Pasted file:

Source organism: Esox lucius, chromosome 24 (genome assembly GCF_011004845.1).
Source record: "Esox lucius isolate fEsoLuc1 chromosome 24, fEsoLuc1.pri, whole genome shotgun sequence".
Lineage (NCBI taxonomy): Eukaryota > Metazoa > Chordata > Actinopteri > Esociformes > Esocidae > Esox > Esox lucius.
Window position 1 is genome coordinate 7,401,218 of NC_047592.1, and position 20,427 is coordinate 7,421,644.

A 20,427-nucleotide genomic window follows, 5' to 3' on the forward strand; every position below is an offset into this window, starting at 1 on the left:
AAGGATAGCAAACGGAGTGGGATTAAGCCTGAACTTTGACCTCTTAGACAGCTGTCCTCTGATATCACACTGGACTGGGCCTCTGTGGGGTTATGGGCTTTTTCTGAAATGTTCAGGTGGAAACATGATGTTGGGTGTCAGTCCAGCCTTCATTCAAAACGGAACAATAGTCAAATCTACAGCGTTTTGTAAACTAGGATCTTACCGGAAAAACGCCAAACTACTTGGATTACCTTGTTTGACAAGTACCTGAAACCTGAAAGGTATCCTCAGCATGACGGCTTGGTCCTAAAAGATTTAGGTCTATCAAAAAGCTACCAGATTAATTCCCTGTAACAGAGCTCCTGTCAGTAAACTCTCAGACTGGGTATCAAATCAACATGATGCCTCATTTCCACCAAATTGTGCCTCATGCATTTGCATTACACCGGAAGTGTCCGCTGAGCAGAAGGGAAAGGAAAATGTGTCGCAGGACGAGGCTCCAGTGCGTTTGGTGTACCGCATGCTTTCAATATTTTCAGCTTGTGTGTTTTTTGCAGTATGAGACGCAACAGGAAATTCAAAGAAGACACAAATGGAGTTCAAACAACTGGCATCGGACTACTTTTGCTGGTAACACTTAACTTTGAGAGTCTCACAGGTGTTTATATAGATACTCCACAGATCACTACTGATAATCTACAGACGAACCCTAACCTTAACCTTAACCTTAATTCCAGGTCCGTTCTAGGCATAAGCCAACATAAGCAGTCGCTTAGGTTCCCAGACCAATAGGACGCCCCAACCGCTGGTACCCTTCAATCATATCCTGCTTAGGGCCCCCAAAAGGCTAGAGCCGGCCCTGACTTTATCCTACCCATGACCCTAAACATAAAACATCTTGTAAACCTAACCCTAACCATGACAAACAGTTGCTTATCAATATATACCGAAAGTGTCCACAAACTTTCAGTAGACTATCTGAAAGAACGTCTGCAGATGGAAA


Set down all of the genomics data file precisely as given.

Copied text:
Source organism: Esox lucius, chromosome 24 (genome assembly GCF_011004845.1).
Source record: "Esox lucius isolate fEsoLuc1 chromosome 24, fEsoLuc1.pri, whole genome shotgun sequence".
Lineage (NCBI taxonomy): Eukaryota > Metazoa > Chordata > Actinopteri > Esociformes > Esocidae > Esox > Esox lucius.
Window position 1 is genome coordinate 7,401,218 of NC_047592.1, and position 20,427 is coordinate 7,421,644.

A 20,427-nucleotide genomic window follows, 5' to 3' on the forward strand; every position below is an offset into this window, starting at 1 on the left:
AAGGATAGCAAACGGAGTGGGATTAAGCCTGAACTTTGACCTCTTAGACAGCTGTCCTCTGATATCACACTGGACTGGGCCTCTGTGGGGTTATGGGCTTTTTCTGAAATGTTCAGGTGGAAACATGATGTTGGGTGTCAGTCCAGCCTTCATTCAAAACGGAACAATAGTCAAATCTACAGCGTTTTGTAAACTAGGATCTTACCGGAAAAACGCCAAACTACTTGGATTACCTTGTTTGACAAGTACCTGAAACCTGAAAGGTATCCTCAGCATGACGGCTTGGTCCTAAAAGATTTAGGTCTATCAAAAAGCTACCAGATTAATTCCCTGTAACAGAGCTCCTGTCAGTAAACTCTCAGACTGGGTATCAAATCAACATGATGCCTCATTTCCACCAAATTGTGCCTCATGCATTTGCATTACACCGGAAGTGTCCGCTGAGCAGAAGGGAAAGGAAAATGTGTCGCAGGACGAGGCTCCAGTGCGTTTGGTGTACCGCATGCTTTCAATATTTTCAGCTTGTGTGTTTTTTGCAGTATGAGACGCAACAGGAAATTCAAAGAAGACACAAATGGAGTTCAAACAACTGGCATCGGACTACTTTTGCTGGTAACACTTAACTTTGAGAGTCTCACAGGTGTTTATATAGATACTCCACAGATCACTACTGATAATCTACAGACGAACCCTAACCTTAACCTTAACCTTAATTCCAGGTCCGTTCTAGGCATAAGCCAACATAAGCAGTCGCTTAGGTTCCCAGACCAATAGGACGCCCCAACCGCTGGTACCCTTCAATCATATCCTGCTTAGGGCCCCCAAAAGGCTAGAGCCGGCCCTGACTTTATCCTACCCATGACCCTAAACATAAAACATCTTGTAAACCTAACCCTAACCATGACAAACAGTTGCTTATCAATATATACCGAAAGTGTCCACAAACTTTCAGTAGACTATCTGAAAGAACGTCTGCAGATGGAAA